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2020 11th June Held On-Line due to Lockdown

SKELLERN LECTURE, Dr Russell Ashmore -  The Fall of Icarus: the Trials and Tribulations of the ‘Informal Patient’ in the 21st Century

Introduced by Mick Mckeown

Lecture Synopsis: The recent Independent Review of the Mental Health Act (DH, 2018) has suggested that there has been a “…steady decline of informality in mental health settings despite the provisions of section 131, which explicitly protects the status of informal patients” (DH, 2018).  Whilst the review recognised there has been little commentary on this, it seems to dismiss its significance with a figurative shrugging of the shoulders with the statement, “…it is inescapable now that we live in a society where trust in professionalism is a steadily decreasing commodity, and we prefer regulation and the law as safeguards and protections” (DH, 2018).


However, this “decline” may have been overstated.  Recent statistics from England and Wales suggest that individuals admitted to hospital informally, remain informal for the duration of their stay or become informal prior to discharge, represent a significant group (approximately 48 per cent).  A further concern is whether the laws, safeguards and protections referred to in the review actually mean that the legal rights of informal patients are “no more than a legal fiction” (Houlihan, 2000). This lecture will draw on ongoing research to argue that (at least) some mental health trusts and health boards in England and Wales are producing policies stating that informal patients should be “managed as if detained”, thus creating a de facto two-tier system of detention. Others state that practitioners should consider anyone who does not meet the criteria for detention for discharge if they do not comply with treatment. In relation to leave, organisations appear to be operating de facto section 17 leave policies for informal patients enforced through ‘leave prescriptions’ or ‘contracts of leave’. A final concern is that less than half of mental health healthcare providers in England and Wales give informal patients written information about their legal rights on admission.  In this lecture, using a socio-legal historical approach, I will explore the history, current position and potential future of informal inpatient care.  Drawing on historical documents, national and internal legislation, statistics pertaining to the use of the Mental Health Act, personal narratives, research and the human rights agenda to offer a personal and hopefully coherent argument that informal inpatient care is as important now as it was when first introduced in 1959.  In addition, that it must be preserved at all cost to prevent a return to the worst excesses of admission to hospital under the 1890 Lunacy Act. Finally, I will draw on over 25 years of experience in nurse education to offer a view on how we equip mental health nurses of the future to take lessons learnt from history back into practice.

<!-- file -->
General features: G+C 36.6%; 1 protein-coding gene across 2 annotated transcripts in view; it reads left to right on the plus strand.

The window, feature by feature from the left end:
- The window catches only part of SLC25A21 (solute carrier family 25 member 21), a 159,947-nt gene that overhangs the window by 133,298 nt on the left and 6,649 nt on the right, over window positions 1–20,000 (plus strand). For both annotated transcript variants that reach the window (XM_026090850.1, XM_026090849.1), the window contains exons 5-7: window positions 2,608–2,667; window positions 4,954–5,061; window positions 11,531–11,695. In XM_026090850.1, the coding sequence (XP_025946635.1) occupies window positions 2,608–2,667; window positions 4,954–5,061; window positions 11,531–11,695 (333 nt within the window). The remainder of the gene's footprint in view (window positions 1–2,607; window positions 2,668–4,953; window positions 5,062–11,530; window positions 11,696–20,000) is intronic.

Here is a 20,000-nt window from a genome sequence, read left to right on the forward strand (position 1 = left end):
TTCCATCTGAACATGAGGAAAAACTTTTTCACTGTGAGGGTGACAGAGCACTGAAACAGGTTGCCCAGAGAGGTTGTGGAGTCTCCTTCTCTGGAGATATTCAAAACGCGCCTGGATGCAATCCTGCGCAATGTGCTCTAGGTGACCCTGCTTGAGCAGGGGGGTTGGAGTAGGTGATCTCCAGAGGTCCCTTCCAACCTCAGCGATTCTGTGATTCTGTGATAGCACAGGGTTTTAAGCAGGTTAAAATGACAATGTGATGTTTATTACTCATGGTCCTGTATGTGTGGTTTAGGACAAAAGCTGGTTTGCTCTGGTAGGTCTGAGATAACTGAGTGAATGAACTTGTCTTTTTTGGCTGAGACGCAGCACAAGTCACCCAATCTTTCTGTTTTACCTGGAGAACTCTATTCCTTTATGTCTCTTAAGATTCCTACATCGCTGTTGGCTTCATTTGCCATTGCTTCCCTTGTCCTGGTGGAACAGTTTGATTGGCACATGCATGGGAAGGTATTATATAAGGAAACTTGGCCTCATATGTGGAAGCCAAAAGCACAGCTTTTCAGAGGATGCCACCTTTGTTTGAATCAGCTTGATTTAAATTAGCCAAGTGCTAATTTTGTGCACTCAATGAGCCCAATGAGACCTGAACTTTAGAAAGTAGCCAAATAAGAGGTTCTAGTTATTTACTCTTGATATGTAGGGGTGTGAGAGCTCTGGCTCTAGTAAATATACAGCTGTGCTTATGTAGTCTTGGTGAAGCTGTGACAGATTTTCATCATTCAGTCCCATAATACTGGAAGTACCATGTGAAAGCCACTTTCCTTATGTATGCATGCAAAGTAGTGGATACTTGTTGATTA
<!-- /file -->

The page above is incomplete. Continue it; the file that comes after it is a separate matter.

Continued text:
Introduced by Patrick Callaghan